Gioacchino Rossini: La Calunnia from The Barber of Seville

On the surface, The Barber of Seville might appear a puff piece. It seems to lack dramatic tension; it’s filled with buffoonery; the music, even that sung by the “bad guys” is upbeat. Superficial? Has it really nothing to say to us nearly 200 years later?

Nowadays, it seems, we no longer poke fun at the rich. In fact, in U.S. seems to have taken crass materialism to new heights. Once, for example, while sitting in the cafeteria of the Smithsonian Institution in Washington, D.C., I espied a well-groomed man in his early forties-lawyer-type-reading a book entitled “How to Write a Screenplay.”  A friend of his came up and said,  “Ah, the Yuppie’s lottery ticket.” We’ve probably all heard the urban myth of some friend of a friend who sold a script to a studio for six figures.

So what chord could Rossini strike in us? Let’s look at the character of Dr. Bartolo. The doctor, an aged wealthy man, lusts after his young ward, Rosina. In the light of the Eliot Spritzer, Anthony Weiner, and Mark Sanford, Rossini’s opera seems spot-on.  Rich and powerful men think themselves above the law (for example, Dominique Strauss-Kahn); that power is the ultimate aphrodisiac (Henry Kissinger).  By the way, why are the babes drawn to them?

Dr. Bartolo has his own servant, Don Basilio–Rosina’s music teacher–whom he enlists to keep her from falling into Count Almaviva’s hands. When they learn that the count is in town, and that he has designs on Rosina, Bartolo asks Basilio what he can do to thwart him. Basilio suggests they use slander to destroy the count’s reputation. All he has to do is start a rumor about Almaviva and eventually the people of Seville will rise up to throw him out of town. Basilio explains how slander works in the great aria, La Calunnia, which shows just how accurate a finger Beaumarchais had on the pulse of his own time and once again displays Rossini’s mastery at matching his music to the words:

La Calunnia e un venticello
un’aurette assai gentile
Che insensible, sottile
Incomincia a sursurar
Slander is a little breeze
A very nice little breeze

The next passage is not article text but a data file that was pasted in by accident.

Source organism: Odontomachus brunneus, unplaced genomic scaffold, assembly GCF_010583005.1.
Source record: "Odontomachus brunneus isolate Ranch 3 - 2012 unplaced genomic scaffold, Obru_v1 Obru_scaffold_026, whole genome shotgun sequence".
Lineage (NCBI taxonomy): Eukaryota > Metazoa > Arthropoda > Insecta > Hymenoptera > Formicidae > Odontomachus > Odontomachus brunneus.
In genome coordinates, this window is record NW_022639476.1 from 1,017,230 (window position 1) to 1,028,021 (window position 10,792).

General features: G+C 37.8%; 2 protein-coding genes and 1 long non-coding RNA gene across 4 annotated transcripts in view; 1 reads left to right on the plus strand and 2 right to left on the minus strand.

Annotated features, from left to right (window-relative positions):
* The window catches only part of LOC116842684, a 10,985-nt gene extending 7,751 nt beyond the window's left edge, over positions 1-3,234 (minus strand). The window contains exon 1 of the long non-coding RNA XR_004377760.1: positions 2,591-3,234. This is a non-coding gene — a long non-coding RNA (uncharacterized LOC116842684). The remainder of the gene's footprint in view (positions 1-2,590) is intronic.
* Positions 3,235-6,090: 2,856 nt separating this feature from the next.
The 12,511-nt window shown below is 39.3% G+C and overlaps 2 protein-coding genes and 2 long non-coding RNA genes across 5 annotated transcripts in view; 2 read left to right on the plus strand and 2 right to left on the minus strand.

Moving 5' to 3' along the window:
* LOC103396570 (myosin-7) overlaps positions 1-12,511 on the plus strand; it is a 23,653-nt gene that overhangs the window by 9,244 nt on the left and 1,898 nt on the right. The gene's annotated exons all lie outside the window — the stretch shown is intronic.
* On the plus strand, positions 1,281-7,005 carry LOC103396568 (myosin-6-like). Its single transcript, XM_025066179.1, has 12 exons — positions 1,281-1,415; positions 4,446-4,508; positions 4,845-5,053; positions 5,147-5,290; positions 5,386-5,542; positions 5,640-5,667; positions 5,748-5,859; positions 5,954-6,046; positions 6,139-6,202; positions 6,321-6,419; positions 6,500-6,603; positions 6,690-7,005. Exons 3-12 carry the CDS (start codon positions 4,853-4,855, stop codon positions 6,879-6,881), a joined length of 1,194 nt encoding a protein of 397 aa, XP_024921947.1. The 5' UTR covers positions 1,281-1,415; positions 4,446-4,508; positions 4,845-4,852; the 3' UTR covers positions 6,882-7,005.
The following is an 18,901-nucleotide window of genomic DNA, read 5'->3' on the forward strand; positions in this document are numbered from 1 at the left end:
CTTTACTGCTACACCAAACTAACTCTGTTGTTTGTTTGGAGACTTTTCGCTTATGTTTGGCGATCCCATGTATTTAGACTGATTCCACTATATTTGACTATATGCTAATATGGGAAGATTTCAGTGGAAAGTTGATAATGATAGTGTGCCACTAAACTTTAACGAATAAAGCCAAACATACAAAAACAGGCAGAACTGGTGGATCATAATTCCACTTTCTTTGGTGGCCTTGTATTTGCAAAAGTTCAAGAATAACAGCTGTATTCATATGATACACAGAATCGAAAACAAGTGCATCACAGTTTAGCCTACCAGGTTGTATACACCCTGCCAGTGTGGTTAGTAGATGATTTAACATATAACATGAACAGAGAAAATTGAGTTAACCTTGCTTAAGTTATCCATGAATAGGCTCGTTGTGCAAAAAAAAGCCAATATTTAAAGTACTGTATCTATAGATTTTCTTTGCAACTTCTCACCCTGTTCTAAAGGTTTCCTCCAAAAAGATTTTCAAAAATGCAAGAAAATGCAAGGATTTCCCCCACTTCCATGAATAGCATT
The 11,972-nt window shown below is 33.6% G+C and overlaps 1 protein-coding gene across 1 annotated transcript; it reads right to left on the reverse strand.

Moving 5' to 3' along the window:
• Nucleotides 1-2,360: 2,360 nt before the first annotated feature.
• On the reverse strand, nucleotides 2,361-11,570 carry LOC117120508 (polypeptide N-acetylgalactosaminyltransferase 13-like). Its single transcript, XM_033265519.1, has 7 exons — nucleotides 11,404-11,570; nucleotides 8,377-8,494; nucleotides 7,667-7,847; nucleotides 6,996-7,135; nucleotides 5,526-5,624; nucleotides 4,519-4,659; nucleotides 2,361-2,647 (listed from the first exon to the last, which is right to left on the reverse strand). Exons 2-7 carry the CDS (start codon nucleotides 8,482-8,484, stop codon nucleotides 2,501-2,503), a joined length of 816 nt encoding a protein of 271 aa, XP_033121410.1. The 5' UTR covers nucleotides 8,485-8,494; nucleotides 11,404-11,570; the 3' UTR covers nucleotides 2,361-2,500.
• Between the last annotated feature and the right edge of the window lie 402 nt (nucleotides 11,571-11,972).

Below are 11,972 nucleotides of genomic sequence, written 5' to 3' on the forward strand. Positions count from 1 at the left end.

Which subtly, imperceptibly
Begins to murmur

Basilio starts out quietly enunciating every syllable and sounding so innocent. He continues on about how the rumors start inflaming the minds of the hearers, who in turn repeat it, embroidering on the story and embellishing the perfidy. As he sings, his voice grows louder, the syllables more rapid. By the end he’s almost shouting as he tells how the townspeople will rise up like an earthquake or a storm and hound the Count out of town.

Sound far-fetched? On hearing it again the other day, the Tea Party and GOP slander of Obama and the democratic agenda came to mind. From the start of Obama’s administration, there were rumors he was a Muslim, not an American citizen, that he was a racist, and worst of all, a socialist. These rumors were repeated and used to fan the fire of the ill-will of people who were quite legitimately upset with what had happened to the country. However, the calumny was used to target a president who had nothing to do with what got us here, and it has been used to fan the hatred against him, disrespect him, and do the absolute opposite of what he’s trying to do to fix the economy. All in all, it’s quite cynical.

Rush Limbaugh, Sarah Palin, Glenn Beck, Rick Perry, and Rick Santorum all must have have taken a lesson from Rossini’s The Barber of Seville.

After Don Basilio sings his aria about the power of rumor and slander he says to Dr. Bartolo “Well, what do you think?” Bartolo replies, “That may well be so, but were losing time,” and he just dumps the plan. Too bad we didn’t have someone like that around seven years ago.

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